A poignant story emerged thereafter….
Mr Bruce, a blacksmith to trade, left behind a large family, including a five-year-old son and he had been struggling to make ends meet.
His wages were £1 and one shilling a week during the summer, but only 14 shillings a week in the winter and he had been striving to supplement his income.
One report read: “His duties involved him charging the navigation light at the end of the breakwater, which required him to ferry carbide gas bottles along the length of the breakwater.
“Two waves were responsible for Mr Bruce’s fate. One wave hit him and knocked him out, before a second rose over the wall and washed him into the sea. It is hard to imagine what a hard life it must have been for him and his wife to raise eight children on such wages and it is sobering to contemplate the reality for the family who have lost the breadwinner.”
Sadly, his demise was not uncommon. In 1893, a convict, John Hanley, 25 – the youngest of a family of 15 – perished when he fell onto rocks in Peterhead, while working at the quarry in Peterhead.
And, the following year, a fireman, John Milne, was killed and his colleague, George Milne, a foreman, was gravely injured after an explosion at Stirlinghill propelled the pair to the bottom of the quarry.
The Press and Journal from the time reported: “Part of the deceased’s clothing was found burning at a distance of thirty yards off.
“Both men were married, John Milne leaving a widow and five of a family. He was a native of Rora [a village in Aberdeenshire], and it is believed he had only recently came to the harbour works.”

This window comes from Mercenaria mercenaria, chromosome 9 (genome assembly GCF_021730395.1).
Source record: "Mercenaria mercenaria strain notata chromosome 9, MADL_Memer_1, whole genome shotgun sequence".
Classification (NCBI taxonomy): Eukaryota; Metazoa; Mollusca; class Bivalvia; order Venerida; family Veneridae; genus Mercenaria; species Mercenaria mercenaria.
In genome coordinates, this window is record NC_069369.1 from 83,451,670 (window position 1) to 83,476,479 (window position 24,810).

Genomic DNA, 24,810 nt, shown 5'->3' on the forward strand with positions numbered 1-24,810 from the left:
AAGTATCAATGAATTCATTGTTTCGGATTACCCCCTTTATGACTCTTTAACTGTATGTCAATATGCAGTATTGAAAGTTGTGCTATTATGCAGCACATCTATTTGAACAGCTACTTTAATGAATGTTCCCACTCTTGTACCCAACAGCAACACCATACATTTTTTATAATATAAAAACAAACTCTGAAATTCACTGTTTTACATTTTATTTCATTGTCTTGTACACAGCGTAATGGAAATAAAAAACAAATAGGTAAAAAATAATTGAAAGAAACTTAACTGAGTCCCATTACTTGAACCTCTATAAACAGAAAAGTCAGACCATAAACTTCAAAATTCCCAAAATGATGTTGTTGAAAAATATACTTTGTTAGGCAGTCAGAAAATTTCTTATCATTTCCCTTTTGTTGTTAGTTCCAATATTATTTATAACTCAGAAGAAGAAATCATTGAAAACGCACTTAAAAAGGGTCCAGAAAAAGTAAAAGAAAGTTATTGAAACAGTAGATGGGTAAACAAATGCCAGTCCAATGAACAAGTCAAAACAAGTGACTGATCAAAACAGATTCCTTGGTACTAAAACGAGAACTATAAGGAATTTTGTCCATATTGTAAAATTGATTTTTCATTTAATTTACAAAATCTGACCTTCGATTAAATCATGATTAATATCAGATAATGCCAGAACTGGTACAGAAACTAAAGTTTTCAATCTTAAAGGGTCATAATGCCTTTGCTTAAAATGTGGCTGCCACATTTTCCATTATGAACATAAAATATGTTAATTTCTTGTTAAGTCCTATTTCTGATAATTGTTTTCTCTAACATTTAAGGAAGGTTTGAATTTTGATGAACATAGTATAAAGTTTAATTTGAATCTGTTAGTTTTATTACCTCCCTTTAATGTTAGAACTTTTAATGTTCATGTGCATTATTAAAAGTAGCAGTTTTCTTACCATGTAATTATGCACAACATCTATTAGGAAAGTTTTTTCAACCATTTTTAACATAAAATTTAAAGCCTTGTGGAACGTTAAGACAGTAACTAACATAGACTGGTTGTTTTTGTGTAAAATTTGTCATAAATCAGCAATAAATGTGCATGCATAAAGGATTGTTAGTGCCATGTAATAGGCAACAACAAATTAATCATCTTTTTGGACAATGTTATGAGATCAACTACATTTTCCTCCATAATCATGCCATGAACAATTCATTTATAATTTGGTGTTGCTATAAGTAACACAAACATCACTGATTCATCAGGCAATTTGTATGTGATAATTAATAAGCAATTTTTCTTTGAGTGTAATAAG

In November of that year, it was confirmed that Mr Milne’s widow had been awarded a payment of £10, while her 14-year-old daughter received a one-off payment of £8, with Mrs Milne gaining a pension of £10 per annum for life.
The work was only finished in 1956
The construction process took many decades, interrupted by two global conflicts and a series of economic downturns which placed limits on how much time could be devoted to the completion of the grandiose scheme.
In these circumstances, it was hardly surprising that the workers and management were as much relieved as delighted when the last piece of the jigsaw was finally installed in 1956: almost a century after the original proposals had been drawn up by the Stevensons.
The initiative provided Peterhead with an infrastructure which protected it from the worst impact of the notorious north-east climate – and a prison, which was eventually branded the “Hate Factory” before it closed in 2013.
Prison museum will highlight harbour refuge
Alex Geddes has investigated the history of the project and while it has clearly boosted Peterhead and the surrounding area, he appreciates the sacrifices which were made throughout its construction.
He said: “The last block was laid in 1956, although it was operational way before that stage. But the reason it took so long to build was that there were two world wars and a great depression during that time, so the whole build was drastically extended because of these things.
“The two new exhibit areas [at the museum] about the railway to the quarry and the other about life in the quarry and where the granite ended up [once it left the region] will cover the links to the Harbour of Refuge development and we are keeping our fingers crossed both areas will open later this summer.”
Further information is available here.